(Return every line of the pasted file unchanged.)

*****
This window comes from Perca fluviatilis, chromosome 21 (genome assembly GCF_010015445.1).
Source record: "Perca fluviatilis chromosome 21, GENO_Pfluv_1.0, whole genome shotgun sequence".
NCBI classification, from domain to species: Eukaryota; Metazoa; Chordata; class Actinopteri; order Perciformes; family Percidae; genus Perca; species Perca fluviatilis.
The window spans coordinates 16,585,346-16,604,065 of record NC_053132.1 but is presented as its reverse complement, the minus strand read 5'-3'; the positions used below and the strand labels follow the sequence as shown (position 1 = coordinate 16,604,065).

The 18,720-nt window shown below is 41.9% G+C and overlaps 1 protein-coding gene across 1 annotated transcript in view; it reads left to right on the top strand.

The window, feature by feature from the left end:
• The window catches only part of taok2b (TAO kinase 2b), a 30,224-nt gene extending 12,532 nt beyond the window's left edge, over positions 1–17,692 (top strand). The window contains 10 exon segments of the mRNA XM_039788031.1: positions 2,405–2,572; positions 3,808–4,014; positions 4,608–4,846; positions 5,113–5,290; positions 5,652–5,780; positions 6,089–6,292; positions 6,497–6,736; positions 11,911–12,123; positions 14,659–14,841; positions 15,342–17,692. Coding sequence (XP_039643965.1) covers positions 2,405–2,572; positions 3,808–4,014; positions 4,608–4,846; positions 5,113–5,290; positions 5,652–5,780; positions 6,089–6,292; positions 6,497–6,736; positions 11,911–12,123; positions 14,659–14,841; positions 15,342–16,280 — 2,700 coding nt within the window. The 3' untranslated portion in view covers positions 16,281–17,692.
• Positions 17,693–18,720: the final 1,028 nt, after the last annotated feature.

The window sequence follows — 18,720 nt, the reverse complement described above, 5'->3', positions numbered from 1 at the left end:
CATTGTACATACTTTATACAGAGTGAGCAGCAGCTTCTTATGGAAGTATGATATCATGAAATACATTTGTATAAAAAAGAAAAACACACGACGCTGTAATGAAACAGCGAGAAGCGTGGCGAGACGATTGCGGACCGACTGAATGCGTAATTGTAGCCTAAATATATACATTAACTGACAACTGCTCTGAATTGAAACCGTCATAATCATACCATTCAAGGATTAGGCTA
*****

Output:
This window comes from Perca fluviatilis, chromosome 21 (genome assembly GCF_010015445.1).
Source record: "Perca fluviatilis chromosome 21, GENO_Pfluv_1.0, whole genome shotgun sequence".
NCBI classification, from domain to species: Eukaryota; Metazoa; Chordata; class Actinopteri; order Perciformes; family Percidae; genus Perca; species Perca fluviatilis.
The window spans coordinates 16,585,346-16,604,065 of record NC_053132.1 but is presented as its reverse complement, the minus strand read 5'-3'; the positions used below and the strand labels follow the sequence as shown (position 1 = coordinate 16,604,065).

The 18,720-nt window shown below is 41.9% G+C and overlaps 1 protein-coding gene across 1 annotated transcript in view; it reads left to right on the top strand.

The window, feature by feature from the left end:
• The window catches only part of taok2b (TAO kinase 2b), a 30,224-nt gene extending 12,532 nt beyond the window's left edge, over positions 1–17,692 (top strand). The window contains 10 exon segments of the mRNA XM_039788031.1: positions 2,405–2,572; positions 3,808–4,014; positions 4,608–4,846; positions 5,113–5,290; positions 5,652–5,780; positions 6,089–6,292; positions 6,497–6,736; positions 11,911–12,123; positions 14,659–14,841; positions 15,342–17,692. Coding sequence (XP_039643965.1) covers positions 2,405–2,572; positions 3,808–4,014; positions 4,608–4,846; positions 5,113–5,290; positions 5,652–5,780; positions 6,089–6,292; positions 6,497–6,736; positions 11,911–12,123; positions 14,659–14,841; positions 15,342–16,280 — 2,700 coding nt within the window. The 3' untranslated portion in view covers positions 16,281–17,692.
• Positions 17,693–18,720: the final 1,028 nt, after the last annotated feature.

The window sequence follows — 18,720 nt, the reverse complement described above, 5'->3', positions numbered from 1 at the left end:
CATTGTACATACTTTATACAGAGTGAGCAGCAGCTTCTTATGGAAGTATGATATCATGAAATACATTTGTATAAAAAAGAAAAACACACGACGCTGTAATGAAACAGCGAGAAGCGTGGCGAGACGATTGCGGACCGACTGAATGCGTAATTGTAGCCTAAATATATACATTAACTGACAACTGCTCTGAATTGAAACCGTCATAATCATACCATTCAAGGATTAGGCTA